Part II. Position Size Calculation
Commander in Pips: I’ve decided to make a small addon to the money management chapter and still discuss the framework of position size calculation due risk provision. I remember that you’ve solved tasks about profit/loss and margin very well, so probably you can do this by yourself easily. I hope you don’t mind if I show you some examples. In fact, we have just one additional parameter – risk value in a single trade. All other calculations remain the same.I’ve decided to do a demonstration of why you need to calculate a safe amount to trade. Call out an entire platoon and load them all into one van.
Pipruit: You’re right. Too many troops in too little space, and we could be missing a whole platoon in the next battle if one van has a flat tire. Some guidance initially doesn’t hurt.
Commander in Pips: Very well, then let’s start with it. Do you remember what parameters we’ve used when we calculate profit/loss, margins and so on?
Pipruit: I do, they are:
 Currency pair that we trade;
 Currency of our account;
 Cross rates if we need to convert results into some other currency – neither counter nor base currency.
 Currency pair that we trade;
 Currency of our account;
 Cross rates if we need to convert results into some other currency – neither counter nor base currency.
 Total assets value on account;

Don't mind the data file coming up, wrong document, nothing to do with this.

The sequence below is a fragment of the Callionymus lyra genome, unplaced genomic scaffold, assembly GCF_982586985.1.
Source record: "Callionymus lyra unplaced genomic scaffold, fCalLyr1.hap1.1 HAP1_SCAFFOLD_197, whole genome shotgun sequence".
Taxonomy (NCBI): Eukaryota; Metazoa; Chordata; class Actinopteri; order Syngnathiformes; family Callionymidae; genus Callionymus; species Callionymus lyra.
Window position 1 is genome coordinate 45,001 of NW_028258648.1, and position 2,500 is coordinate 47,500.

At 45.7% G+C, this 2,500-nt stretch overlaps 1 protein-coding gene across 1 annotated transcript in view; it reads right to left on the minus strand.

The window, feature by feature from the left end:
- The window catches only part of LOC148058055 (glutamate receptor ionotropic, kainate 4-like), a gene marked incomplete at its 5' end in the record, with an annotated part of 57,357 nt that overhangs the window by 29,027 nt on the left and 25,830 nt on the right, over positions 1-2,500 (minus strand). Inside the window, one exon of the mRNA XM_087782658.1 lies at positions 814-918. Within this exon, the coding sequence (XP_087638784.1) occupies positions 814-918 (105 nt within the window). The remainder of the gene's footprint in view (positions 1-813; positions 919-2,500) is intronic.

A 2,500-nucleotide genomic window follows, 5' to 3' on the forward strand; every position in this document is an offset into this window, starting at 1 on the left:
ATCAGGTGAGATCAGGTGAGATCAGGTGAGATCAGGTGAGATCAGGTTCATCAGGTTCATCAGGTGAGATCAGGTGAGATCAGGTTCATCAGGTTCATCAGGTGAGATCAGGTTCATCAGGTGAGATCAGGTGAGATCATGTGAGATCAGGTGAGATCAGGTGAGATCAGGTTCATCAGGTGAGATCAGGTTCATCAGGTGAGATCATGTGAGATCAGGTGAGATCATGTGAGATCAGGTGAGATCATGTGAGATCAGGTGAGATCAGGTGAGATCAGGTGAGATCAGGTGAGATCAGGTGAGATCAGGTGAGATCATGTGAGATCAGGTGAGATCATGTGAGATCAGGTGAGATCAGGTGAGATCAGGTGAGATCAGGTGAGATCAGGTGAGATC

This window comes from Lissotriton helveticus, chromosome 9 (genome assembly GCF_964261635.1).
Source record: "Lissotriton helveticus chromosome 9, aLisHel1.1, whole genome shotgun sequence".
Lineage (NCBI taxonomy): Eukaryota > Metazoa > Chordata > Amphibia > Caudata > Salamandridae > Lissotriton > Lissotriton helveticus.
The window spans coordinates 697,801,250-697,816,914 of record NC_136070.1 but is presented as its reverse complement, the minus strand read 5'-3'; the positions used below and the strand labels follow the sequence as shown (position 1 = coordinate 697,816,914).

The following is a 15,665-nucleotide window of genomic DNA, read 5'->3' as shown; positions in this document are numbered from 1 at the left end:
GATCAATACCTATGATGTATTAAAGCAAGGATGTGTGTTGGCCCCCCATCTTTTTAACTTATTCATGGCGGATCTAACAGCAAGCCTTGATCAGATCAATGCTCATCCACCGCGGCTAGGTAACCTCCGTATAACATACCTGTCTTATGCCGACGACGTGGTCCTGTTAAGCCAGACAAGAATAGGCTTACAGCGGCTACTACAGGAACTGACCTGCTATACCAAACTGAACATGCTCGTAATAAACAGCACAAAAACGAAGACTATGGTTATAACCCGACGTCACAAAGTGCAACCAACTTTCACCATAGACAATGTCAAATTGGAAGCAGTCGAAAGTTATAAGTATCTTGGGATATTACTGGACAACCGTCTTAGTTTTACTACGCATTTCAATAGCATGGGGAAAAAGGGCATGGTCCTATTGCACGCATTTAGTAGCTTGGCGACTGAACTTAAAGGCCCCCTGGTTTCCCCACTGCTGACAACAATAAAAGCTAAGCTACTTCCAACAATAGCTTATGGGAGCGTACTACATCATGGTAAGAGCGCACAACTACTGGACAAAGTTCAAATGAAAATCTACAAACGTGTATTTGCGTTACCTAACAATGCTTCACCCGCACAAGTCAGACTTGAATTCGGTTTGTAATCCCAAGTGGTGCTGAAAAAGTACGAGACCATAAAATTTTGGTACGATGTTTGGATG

Maximum acceptable loss value in percents in each trade;
 Stoploss value in pips.
Let’s say that our assets value is 10,000 USD, our maximum loss in every trade is 1.5% of total assets and our average stoploss order is 280 pips as we’ve said based on daily volatility. Later you will be able to use any parameters – the overall framework will be the same. So, here is the first task:
TASK#1 is simplest 1. Let’s suppose that your account denominated in the counter currency of the pair that you intend to trade, say, EUR/USD. Estimate dollar maximum risk value and lot size.
Pipruit: Ok, that doesn't looks too hard:
1. Our money amount of risk in each trade is equal to 10,000*1.5% = 150 USD.
2. Based on stoploss order in pips, our lot should be equal to: 150/0.028= 5357.14 USD or ~0.05 standard lot.
1. Our money amount of risk in each trade is equal to 10,000*1.5% = 150 USD.
2. Based on stoploss order in pips, our lot should be equal to: 150/0.028= 5357.14 USD or ~0.05 standard lot.
Commander in Pips:Let’s make the task a bit harder. What if your account currency is the same as base currency? Relatively to our example, what if your account was EUR denominated?
TASK#2. Let’s suppose that your account denominated in the base currency of the pair that you intend to trade, say, EUR/USD. Estimate the dollar maximum risk value and lot size.